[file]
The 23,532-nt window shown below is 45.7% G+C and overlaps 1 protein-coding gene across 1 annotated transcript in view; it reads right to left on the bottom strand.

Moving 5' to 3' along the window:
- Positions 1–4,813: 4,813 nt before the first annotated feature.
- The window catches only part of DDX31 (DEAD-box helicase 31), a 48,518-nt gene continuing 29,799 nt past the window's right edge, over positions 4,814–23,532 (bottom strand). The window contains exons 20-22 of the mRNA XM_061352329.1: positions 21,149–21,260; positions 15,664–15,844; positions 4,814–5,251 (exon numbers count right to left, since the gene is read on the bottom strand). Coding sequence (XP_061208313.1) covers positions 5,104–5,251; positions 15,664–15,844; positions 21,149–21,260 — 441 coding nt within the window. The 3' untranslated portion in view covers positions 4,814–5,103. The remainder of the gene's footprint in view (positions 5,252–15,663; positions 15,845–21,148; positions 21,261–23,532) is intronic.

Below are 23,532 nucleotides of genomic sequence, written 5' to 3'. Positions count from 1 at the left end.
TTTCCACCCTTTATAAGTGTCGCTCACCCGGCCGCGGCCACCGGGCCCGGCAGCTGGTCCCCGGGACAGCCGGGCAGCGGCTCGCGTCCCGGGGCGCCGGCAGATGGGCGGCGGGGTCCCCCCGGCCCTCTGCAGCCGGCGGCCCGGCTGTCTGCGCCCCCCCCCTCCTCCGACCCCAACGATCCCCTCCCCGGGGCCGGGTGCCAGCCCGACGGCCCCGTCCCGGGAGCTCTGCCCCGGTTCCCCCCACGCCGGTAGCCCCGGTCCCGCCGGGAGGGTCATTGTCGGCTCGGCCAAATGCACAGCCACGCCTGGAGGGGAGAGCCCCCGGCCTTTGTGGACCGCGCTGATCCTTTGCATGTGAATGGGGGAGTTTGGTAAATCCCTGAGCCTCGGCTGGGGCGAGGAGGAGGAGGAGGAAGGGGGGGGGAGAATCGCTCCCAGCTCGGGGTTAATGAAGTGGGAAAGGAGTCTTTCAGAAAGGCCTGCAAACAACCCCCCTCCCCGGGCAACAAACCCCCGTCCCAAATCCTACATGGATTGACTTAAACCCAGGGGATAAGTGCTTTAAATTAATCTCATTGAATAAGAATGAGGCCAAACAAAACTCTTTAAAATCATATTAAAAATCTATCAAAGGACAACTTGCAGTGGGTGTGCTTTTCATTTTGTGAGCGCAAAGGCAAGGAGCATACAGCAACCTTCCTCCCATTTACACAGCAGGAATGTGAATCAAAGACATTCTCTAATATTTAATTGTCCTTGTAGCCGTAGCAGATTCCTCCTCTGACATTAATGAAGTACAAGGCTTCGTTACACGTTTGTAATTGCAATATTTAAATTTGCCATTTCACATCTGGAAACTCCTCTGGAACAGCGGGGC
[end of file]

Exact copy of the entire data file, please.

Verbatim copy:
The 23,532-nt window shown below is 45.7% G+C and overlaps 1 protein-coding gene across 1 annotated transcript in view; it reads right to left on the bottom strand.

Moving 5' to 3' along the window:
- Positions 1–4,813: 4,813 nt before the first annotated feature.
- The window catches only part of DDX31 (DEAD-box helicase 31), a 48,518-nt gene continuing 29,799 nt past the window's right edge, over positions 4,814–23,532 (bottom strand). The window contains exons 20-22 of the mRNA XM_061352329.1: positions 21,149–21,260; positions 15,664–15,844; positions 4,814–5,251 (exon numbers count right to left, since the gene is read on the bottom strand). Coding sequence (XP_061208313.1) covers positions 5,104–5,251; positions 15,664–15,844; positions 21,149–21,260 — 441 coding nt within the window. The 3' untranslated portion in view covers positions 4,814–5,103. The remainder of the gene's footprint in view (positions 5,252–15,663; positions 15,845–21,148; positions 21,261–23,532) is intronic.

Below are 23,532 nucleotides of genomic sequence, written 5' to 3'. Positions count from 1 at the left end.
TTTCCACCCTTTATAAGTGTCGCTCACCCGGCCGCGGCCACCGGGCCCGGCAGCTGGTCCCCGGGACAGCCGGGCAGCGGCTCGCGTCCCGGGGCGCCGGCAGATGGGCGGCGGGGTCCCCCCGGCCCTCTGCAGCCGGCGGCCCGGCTGTCTGCGCCCCCCCCCTCCTCCGACCCCAACGATCCCCTCCCCGGGGCCGGGTGCCAGCCCGACGGCCCCGTCCCGGGAGCTCTGCCCCGGTTCCCCCCACGCCGGTAGCCCCGGTCCCGCCGGGAGGGTCATTGTCGGCTCGGCCAAATGCACAGCCACGCCTGGAGGGGAGAGCCCCCGGCCTTTGTGGACCGCGCTGATCCTTTGCATGTGAATGGGGGAGTTTGGTAAATCCCTGAGCCTCGGCTGGGGCGAGGAGGAGGAGGAGGAAGGGGGGGGGAGAATCGCTCCCAGCTCGGGGTTAATGAAGTGGGAAAGGAGTCTTTCAGAAAGGCCTGCAAACAACCCCCCTCCCCGGGCAACAAACCCCCGTCCCAAATCCTACATGGATTGACTTAAACCCAGGGGATAAGTGCTTTAAATTAATCTCATTGAATAAGAATGAGGCCAAACAAAACTCTTTAAAATCATATTAAAAATCTATCAAAGGACAACTTGCAGTGGGTGTGCTTTTCATTTTGTGAGCGCAAAGGCAAGGAGCATACAGCAACCTTCCTCCCATTTACACAGCAGGAATGTGAATCAAAGACATTCTCTAATATTTAATTGTCCTTGTAGCCGTAGCAGATTCCTCCTCTGACATTAATGAAGTACAAGGCTTCGTTACACGTTTGTAATTGCAATATTTAAATTTGCCATTTCACATCTGGAAACTCCTCTGGAACAGCGGGGC